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Bike Love June 30, 2007

Posted by Bill in Equipment.
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In my dalliances on the parkway, I’ve had the chance to chat with a few other mature guys about their bikes. It’s pretty cool. I find that most of treat our rides like friends or dogs. We pet them, we hang out with them, we’re defensive of their reputations. If you’ve got a story to tell about your bike, wax poetic here and help us assemble some stories about our rides. If you’ve got thoughts about steel vs. aluminum vs. titanium vs. carbon vs. hybrid mixes, leave ‘em here in comments, and link to products, but tell us about your rides. Yesterday a colleague/friend of mine was talking about his De Rosa, and the sparkle in his eye and his use of the word “romance” told me there was a story to be told. Perhaps many.

de Rosa

I notice a beating heart on their home page. Hmmm…

I’ll go first. As I’ve said elsewhere on this blog, I ride a Bianchi Campione,

Campione at the American River

which my De Rosa friend says is equally deserving of amore. From 2003, my ride is considered “entry level,” which means fairly heavy at 25 pounds, but also trouble-free and delightfully balanced and true. The Campy gear system and solid Mavic wheels make my Campione easy to care for and consistent, with nothing twitchy or unpredictable about it at all. Its steel frame is resilient and gives an intimate road-feel my aluminum-frame friends lust after. And then my saddle… my only issue with my ride was wishing for a cut-out in my saddle nose right… there. And whadya know? WTB makes its Speed V Comp saddle with the perfect cut out in the shell right… there. Along with its “Love Channel” – or is it the “Channel d’Amore “on my Campione? – life doesn’t get any sweeter.

The Burn June 28, 2007

Posted by Bill in Conditioning.
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We are told to “ride through the burn.” Maybe, if you’re near the end of a race or you’re riding just ahead of a mother grizzly with her eye on your butt, but not if you’re trying to enjoy yourself and convince yourself to come back for more. The burn of fatigued muscles is their way of telling you they’re not exactly enjoying aerobic bliss. In fact, they’re running out of oxygen, and you need to listen and give ‘em some space.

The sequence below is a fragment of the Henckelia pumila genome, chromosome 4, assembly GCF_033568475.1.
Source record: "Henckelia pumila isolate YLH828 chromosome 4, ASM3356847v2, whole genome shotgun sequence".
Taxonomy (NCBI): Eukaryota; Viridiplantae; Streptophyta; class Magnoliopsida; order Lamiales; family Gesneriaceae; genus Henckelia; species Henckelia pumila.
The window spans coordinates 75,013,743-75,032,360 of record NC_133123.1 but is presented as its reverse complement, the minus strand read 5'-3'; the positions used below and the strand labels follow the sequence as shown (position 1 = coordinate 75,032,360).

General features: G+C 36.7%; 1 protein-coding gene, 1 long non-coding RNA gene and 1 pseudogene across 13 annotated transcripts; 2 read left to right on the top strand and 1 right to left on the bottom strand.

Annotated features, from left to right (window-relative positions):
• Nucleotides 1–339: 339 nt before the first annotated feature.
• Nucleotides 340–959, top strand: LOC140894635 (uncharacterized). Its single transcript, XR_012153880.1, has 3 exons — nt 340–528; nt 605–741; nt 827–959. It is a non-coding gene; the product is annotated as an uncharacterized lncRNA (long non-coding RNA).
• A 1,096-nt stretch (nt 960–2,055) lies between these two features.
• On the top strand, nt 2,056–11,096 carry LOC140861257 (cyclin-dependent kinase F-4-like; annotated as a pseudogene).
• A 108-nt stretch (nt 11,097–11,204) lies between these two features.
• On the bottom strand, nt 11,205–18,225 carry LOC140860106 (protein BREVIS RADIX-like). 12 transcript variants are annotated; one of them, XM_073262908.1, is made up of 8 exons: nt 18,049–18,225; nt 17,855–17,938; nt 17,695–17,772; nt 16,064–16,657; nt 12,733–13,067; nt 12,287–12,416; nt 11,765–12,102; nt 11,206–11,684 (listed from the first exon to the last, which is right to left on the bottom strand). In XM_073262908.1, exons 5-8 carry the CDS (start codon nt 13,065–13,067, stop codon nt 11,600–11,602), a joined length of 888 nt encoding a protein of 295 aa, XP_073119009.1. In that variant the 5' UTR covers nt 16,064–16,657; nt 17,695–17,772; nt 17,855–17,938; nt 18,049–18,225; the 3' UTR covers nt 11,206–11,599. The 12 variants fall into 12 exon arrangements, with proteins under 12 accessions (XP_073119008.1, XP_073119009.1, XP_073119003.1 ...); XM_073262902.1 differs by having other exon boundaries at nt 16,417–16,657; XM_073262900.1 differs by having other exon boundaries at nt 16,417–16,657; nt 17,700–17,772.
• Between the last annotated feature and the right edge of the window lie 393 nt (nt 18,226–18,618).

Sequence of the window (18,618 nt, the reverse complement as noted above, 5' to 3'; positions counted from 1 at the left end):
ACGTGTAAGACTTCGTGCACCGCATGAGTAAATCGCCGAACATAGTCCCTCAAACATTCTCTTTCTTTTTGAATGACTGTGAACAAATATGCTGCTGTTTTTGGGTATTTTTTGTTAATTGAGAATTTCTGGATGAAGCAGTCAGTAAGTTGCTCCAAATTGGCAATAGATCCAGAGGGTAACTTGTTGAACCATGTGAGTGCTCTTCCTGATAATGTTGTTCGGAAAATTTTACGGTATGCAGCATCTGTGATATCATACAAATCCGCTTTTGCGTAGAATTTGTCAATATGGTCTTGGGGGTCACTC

My workouts run about 20-25 miles, and I accidentally discovered that if I hop off at about 2-3 miles after I start my workout, or about the time I first feel that initial workout fatigue, and slow stretch the four major leg muscle groups (quads, hamstrings, adductors/groin & gluts) – no bouncing or yanking – I effectively stop the burn, my leg muscles feel better than fresh, and I can finish the workout without another stop if I choose. Early on I found myself stretching at 5-6 mile intervals, or whenever I felt the burn. I was out there to enjoy the feeling of the trail, not to pass people (or so I lied to myself).

Relax, enjoy, stretch, and hydrate. Who cares if I pass you on the trail while you stretch? With a little pleasant patience, you’ll be yelling “Passing!” from behind me in no time.

Celebrate health and sweat! June 28, 2007

Posted by Bill in Conditioning.
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Some of us on two pedal-driven wheels have been around the track a few times, but speed still rules. For me AARP stands for Animal-Aggressive Racing Position.

I ride the American River Parkway in Sacramento, California, and life is grand. Profession, family-raising and Germanic (or is it Scottish?) work-ethic guilt got in the way of maintaining my healthy body, something I enjoyed in my twenties and thirties. Then I got old, or so it felt – where’d that come from? With 55 staring me in the face, sweet, red Bianchi Campione beckoned, and off we went. I just have to do this! It was work! Then about six weeks into my “work,” my hour-long workouts on the parkway ushered me into endorphin bliss, as if someone threw a switch. Awesome. Now, just try to keep me away.

People my age are all over the place zipping around on fast, usually vintage, bikes. We should all be on faster, new bikes, hunkered down, eatin’ bugs, racing each other with grins on our faces. I see a lot of my baby-boomer age mates out there huffin’ & puffin’, making it all look like work. Hang in there! There is gold on that there trail, and it’s not just the gift of longevity, it’s sweet, sweet aerobic-endorphin bliss awaiting you, just around the conditioning corner.

This blog is for those of us of a certain age to share our secrets and discoveries about getting fit and having a blast on fast bikes. Biking is for everybody, but the joy of speed on a light, human-powered machine is a taste acquired and pleasure earned by the few (million?!) willing to pull on the padded pants, tuck in and take off.

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